Justice Department Funds Will Improve Brady Background Checks

For Immediate Release

Contact: 

Peter Hamm,
Communications Director
Doug Pennington,
Assistant Director: 202-898-0792.

Justice Department Funds Will Improve Brady Background Checks

WASHINGTON - The U.S.
Justice Department’s announcement yesterday of almost $17 million in
grants to eight states to improve their Brady background check systems
were made possible by legislation passed by Congress in December 2007 and signed by President George W. Bush in January 2008
following the Virginia Tech massacre in April 2007.  A number of
families affected by those shootings personally urged enactment of this
law, along with the Brady Campaign.

Although
a Virginia court had found him to be dangerously mentally ill, the
Virginia Tech shooter passed two Brady background checks because
Virginia had not submitted the appropriate record to the FBI’s National Instant Check System (NICS).

Seven
of the eight states (Idaho, Illinois, New Jersey, New York, Oregon,
Texas, and Wisconsin) that were announced as grant recipients yesterday
had submitted very few records of mental health adjudications to the
NICS at least through November of 2008, according to an update the
Justice Department released to the Brady Campaign in January 2009. Only
Florida, which receives a $3,159,228 grant, had submitted a significant
number of those records since 2001.  The other seven states receiving
grants had submitted fewer than 40 records combined as of November 2008.

“We commend the Justice Department for getting critical funds
to these states to improve their Brady background record submissions. 
States overall have done a very poor job of submitting records of
dangerously mentally ill persons who shouldn’t be allowed to purchase
firearms,” said Paul Helmke, President of the Brady Campaign.  “As a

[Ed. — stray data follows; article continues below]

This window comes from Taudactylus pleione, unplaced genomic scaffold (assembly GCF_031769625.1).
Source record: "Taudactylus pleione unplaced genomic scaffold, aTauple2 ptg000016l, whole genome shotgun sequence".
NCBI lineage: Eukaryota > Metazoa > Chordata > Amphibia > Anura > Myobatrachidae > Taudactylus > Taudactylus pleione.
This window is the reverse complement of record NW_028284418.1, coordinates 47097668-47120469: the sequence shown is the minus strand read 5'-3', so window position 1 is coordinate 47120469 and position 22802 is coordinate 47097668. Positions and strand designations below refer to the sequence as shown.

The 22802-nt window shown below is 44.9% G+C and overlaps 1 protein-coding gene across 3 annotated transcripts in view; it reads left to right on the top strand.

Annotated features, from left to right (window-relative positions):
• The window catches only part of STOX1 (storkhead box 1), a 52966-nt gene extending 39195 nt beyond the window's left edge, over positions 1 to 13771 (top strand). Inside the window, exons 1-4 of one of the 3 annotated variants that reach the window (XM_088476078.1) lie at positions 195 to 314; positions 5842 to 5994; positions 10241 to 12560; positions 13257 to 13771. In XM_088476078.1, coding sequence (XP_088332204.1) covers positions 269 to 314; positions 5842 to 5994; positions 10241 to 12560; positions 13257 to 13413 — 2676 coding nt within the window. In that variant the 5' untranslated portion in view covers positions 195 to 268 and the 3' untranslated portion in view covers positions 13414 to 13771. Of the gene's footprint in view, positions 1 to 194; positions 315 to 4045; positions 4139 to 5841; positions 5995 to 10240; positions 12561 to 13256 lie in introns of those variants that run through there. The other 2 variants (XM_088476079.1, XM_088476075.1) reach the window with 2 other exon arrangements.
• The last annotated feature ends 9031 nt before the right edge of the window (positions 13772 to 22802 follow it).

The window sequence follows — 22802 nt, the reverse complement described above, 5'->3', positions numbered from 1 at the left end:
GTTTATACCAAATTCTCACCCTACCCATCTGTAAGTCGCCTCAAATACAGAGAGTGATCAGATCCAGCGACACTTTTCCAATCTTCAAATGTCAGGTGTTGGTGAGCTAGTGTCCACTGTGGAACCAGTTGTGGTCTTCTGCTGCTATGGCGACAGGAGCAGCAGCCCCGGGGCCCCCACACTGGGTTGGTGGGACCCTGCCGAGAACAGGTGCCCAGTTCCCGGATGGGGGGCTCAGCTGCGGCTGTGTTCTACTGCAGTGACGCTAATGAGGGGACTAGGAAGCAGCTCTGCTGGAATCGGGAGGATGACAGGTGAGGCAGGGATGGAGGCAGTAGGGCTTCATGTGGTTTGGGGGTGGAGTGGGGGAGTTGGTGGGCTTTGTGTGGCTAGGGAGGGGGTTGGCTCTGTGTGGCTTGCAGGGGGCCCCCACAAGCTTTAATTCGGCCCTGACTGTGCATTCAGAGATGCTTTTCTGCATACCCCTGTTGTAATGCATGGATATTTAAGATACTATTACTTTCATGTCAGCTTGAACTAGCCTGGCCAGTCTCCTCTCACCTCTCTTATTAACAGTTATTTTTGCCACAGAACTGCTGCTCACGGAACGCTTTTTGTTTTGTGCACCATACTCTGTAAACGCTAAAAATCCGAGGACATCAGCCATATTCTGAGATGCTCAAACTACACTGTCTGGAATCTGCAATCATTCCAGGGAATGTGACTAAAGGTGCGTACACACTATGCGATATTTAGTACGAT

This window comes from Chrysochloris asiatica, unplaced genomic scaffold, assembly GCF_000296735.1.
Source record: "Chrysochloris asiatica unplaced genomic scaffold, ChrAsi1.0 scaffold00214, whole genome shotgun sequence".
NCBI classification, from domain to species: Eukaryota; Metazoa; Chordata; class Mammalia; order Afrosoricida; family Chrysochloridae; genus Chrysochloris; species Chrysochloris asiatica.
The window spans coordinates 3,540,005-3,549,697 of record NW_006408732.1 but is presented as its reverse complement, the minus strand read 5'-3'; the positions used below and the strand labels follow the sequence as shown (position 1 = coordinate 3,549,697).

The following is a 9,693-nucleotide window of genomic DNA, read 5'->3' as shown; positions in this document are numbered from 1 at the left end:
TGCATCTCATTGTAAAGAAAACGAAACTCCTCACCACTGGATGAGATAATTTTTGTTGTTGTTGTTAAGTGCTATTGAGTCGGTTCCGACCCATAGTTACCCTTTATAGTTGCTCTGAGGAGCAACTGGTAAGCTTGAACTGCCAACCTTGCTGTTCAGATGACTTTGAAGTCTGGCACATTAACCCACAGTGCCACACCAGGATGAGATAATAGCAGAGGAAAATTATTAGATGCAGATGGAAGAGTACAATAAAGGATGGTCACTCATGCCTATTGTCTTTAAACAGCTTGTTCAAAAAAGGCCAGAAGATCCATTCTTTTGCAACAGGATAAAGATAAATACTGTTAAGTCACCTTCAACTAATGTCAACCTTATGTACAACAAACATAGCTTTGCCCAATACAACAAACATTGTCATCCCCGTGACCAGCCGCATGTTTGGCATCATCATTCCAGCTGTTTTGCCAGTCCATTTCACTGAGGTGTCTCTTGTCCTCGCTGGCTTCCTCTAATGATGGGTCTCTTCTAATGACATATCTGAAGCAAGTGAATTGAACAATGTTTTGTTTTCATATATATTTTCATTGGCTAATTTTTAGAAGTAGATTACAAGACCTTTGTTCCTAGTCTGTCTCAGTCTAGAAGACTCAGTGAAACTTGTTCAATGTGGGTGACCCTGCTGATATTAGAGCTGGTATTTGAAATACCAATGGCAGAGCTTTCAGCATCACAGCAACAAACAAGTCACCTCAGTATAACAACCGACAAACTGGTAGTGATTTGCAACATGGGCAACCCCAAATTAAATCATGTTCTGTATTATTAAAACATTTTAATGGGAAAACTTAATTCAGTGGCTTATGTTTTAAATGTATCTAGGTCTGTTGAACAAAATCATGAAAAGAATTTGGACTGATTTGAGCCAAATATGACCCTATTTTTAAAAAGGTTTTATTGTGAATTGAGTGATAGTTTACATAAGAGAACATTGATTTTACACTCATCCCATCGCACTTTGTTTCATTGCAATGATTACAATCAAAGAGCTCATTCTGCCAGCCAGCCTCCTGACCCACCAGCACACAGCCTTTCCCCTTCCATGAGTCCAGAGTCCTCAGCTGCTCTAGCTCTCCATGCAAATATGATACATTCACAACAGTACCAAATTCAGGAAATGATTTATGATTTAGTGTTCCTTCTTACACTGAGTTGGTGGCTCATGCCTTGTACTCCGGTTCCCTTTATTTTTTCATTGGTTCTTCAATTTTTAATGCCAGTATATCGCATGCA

result, dangerous people who shouldn’t pass Brady background checks to
purchase guns are passing those checks and getting armed.”

Since
the Virginia Tech shootings, 12 states - Arkansas, Illinois, Maine,
Minnesota, New York, North Carolina, Oregon, Pennsylvania, Texas,
Washington, West Virginia and Wisconsin - have enacted legislation to
improve their reporting.  Two Governors - Virginia’s Tim Kaine and
Maryland’s Martin O’Malley - have signed executive orders to improve
their states’ performance on record submission.  Six states submitted a
large number of records to NICS in either 2007 or 2008: Arizona,
Connecticut, Georgia, Missouri, and Ohio, as well as Florida.

In
2009 $10 million was appropriated by Congress, but only three states -
Nevada, New York and Oregon - qualified for grants, totaling just over
$2.5 million.

The NICS Improvement Amendments Act
was championed by New York Congresswoman Carolyn McCarthy long before
the Virginia Tech tragedy.  It gives states funding incentives to
improve record submission to the Federal National Instant Criminal
Background Check System so that people prohibited from purchasing
firearms will not be able to pass their Brady background checks.  After
the Virginia Tech tragedy, Representative McCarthy, joined by U.S.
Senator Charles Schumer (D-NY), successfully pushed bills through the
House and Senate with broad bipartisan support.

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The Brady Center to Prevent Gun Violence and its legislative and grassroots affiliate, the Brady Campaign and its dedicated network of Million Mom March Chapters, is the nation's largest, non-partisan, grassroots organization leading the fight to prevent gun violence.

We are devoted to creating an America free from gun violence, where all Americans are safe at home, at school, at work, and in our communities.

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